January 15, 2019 by Annette Uetrecht-Bain, Partner, McCague Borlack LLP
The playing field in insurance litigation is always a subject of debate, particularly in personal injury cases.
Some say the system favours plaintiffs, arguing that judges tend to be lenient at trials and award higher damage amounts. Others believe the system favors defendants, who can select to have an action tried by a jury; this leads to bias, they contend, because juries tend to award low and unpredictable damages amounts to plaintiffs.
Recently jury bias has become such a heated topic of debate that one plaintiff in a personal injury action, Kapoor v. Kuzmanovski, brought a motion seeking to exclude all jurors who pay insurance premiums in Ontario from the jury pool due to bias.
The premise of this motion, based on a survey of 300 Brampton residents, was that jurors would seek to lower their insurance premiums by limiting damages awards in personal injury cases. The plaintiff argued that all potential jurors who pay insurance premiums should be excluded from the jury pool due to bias. Given that certain types of insurance are mandatory in Ontario, the motion threatened the future of jury trials in Ontario involving insurance issues.
Ontario Superior Court Justice Peter A. Daley dismissed the plaintiff’s motion in August.
He ruled that the evidence in support of the plaintiff’s motion consisted largely of hearsay and was inadmissible. He thought the evidence was neither relevant nor could it be characterized as an expert opinion.
Additionally, he found the survey data failed to meet even the basic standards required to be admitted as expert evidence. No information was provided related to the survey methodology or scientific principles applied to gather the survey evidence; furthermore, the author of the survey could not be qualified as an expert, since little information was provided about his qualifications or expertise.
Given the judge’s ruling on the survey data, the plaintiff had no evidence to support his motion and the motion was dismissed.
However, Justice Daley also considered whether the decision would have been different if the plaintiff had provided different or better evidence. His 44-page decision concludes the answer is no.
At the heart of the issue is the interpretation of the Juries Act. Section 3(3) of the act reads as follows: “(3) Every person who has been summoned as a witness or is likely to be called as a witness in a civil or criminal proceeding or has an interest in an action is ineligible to serve as a juror at any sittings at which the proceeding might be tried.”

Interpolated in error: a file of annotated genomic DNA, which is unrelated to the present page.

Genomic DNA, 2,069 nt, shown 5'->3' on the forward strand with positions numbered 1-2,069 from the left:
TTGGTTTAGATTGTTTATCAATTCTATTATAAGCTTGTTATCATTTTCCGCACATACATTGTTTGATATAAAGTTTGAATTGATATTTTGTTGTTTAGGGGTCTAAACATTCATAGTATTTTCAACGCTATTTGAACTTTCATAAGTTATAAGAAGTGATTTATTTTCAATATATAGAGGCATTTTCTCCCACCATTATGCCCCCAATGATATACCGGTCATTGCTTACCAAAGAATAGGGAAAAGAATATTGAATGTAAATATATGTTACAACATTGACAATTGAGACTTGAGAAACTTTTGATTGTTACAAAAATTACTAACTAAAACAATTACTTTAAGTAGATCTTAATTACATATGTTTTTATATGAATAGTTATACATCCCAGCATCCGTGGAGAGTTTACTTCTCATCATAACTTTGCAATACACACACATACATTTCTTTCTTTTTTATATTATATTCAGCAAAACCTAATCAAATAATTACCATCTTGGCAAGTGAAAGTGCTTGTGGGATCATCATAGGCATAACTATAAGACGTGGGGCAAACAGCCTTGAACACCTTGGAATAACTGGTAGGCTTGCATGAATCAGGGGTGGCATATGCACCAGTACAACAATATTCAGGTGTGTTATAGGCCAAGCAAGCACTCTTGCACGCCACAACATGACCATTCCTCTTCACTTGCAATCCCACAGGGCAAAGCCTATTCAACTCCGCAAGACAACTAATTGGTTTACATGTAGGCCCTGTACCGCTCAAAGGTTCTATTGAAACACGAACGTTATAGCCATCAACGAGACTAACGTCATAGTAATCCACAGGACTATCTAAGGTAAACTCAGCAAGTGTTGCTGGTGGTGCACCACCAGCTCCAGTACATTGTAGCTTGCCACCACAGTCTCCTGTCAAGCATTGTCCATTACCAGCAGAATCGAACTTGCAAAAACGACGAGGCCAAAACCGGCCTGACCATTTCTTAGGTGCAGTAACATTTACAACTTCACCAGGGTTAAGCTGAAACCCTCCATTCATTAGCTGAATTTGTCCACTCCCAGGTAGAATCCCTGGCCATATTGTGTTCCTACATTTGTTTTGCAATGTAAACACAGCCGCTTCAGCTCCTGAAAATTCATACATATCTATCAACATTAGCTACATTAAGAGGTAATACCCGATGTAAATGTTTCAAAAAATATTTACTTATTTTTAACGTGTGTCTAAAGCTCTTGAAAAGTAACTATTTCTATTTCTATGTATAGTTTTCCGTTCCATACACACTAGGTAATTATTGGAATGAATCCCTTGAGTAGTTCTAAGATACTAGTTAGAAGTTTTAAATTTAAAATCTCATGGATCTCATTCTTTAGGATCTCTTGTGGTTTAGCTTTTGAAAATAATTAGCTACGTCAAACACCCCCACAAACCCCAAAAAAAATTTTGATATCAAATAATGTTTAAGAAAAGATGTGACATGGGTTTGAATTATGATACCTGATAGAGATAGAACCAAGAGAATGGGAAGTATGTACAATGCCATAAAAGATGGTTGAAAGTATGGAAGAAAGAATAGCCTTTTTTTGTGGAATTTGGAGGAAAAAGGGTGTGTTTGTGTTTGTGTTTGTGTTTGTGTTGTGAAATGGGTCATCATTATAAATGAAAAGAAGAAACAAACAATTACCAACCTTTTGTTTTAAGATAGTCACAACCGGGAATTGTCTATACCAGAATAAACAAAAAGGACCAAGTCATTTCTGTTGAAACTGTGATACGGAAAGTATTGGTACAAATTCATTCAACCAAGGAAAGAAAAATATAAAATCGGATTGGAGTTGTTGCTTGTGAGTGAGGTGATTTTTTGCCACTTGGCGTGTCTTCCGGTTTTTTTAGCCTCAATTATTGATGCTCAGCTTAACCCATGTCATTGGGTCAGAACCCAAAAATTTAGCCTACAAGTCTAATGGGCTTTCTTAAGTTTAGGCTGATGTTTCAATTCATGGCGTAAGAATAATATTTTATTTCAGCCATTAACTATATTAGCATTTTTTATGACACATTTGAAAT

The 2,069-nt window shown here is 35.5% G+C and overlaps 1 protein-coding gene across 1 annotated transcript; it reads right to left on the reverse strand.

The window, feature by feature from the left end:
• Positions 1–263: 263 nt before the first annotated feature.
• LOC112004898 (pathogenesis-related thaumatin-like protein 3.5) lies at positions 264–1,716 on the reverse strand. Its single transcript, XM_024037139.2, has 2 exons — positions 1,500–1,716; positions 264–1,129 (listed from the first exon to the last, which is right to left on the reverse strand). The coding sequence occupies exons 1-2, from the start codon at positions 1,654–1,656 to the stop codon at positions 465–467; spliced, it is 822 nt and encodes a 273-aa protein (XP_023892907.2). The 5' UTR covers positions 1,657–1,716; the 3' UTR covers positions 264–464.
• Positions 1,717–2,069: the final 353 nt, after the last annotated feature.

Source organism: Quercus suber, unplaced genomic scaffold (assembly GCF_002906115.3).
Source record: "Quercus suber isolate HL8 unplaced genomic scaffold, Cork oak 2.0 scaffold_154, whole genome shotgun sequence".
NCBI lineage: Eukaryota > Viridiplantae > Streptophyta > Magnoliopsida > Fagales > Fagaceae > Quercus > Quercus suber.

This paragraph, the plaintiff argued, was grounds to exclude an entire class of citizens – i.e. those paying insurance premiums – from the jury pool. The judge disagreed, holding that the right to a trial by civil jury is a substantive right. Dispensing with a jury is reviewable and discretion to strike must be exercised judicially and not in an arbitrary manner. Furthermore, the Juries Act does not allow for a broad challenge for cause. There are only two forms of challenges in civil cases:
•lack of eligibility (i.e. the potential juror is not 18 years old, etc.) and
•ratepayers and officers/servants of municipal corporations in cases in which a municipal corporation is a party.
Ontario legislation simply does not extend to litigants a broad right of a challenge in civil cases, not even for racial bias, Justice Daley found. Limited statutory means exist for parties to an action to challenge jurors, but common law procedural safeguards are available for judges to combat partiality. For instance, there is judicial pre-screening in jury selections, and judges have the authority to discharge a juror during a trial for many reasons including partiality. Judicial instructions to the jury throughout the trial could also combat any potential partiality or other bias. It is not yet known whether the decision will be appealed. Either way, it seems unlikely that there will be any successful broad challenges to juries anytime soon.
Before joining McCague Borlack in 2015, Annette articled and worked for a prominent insurance defence boutique firm.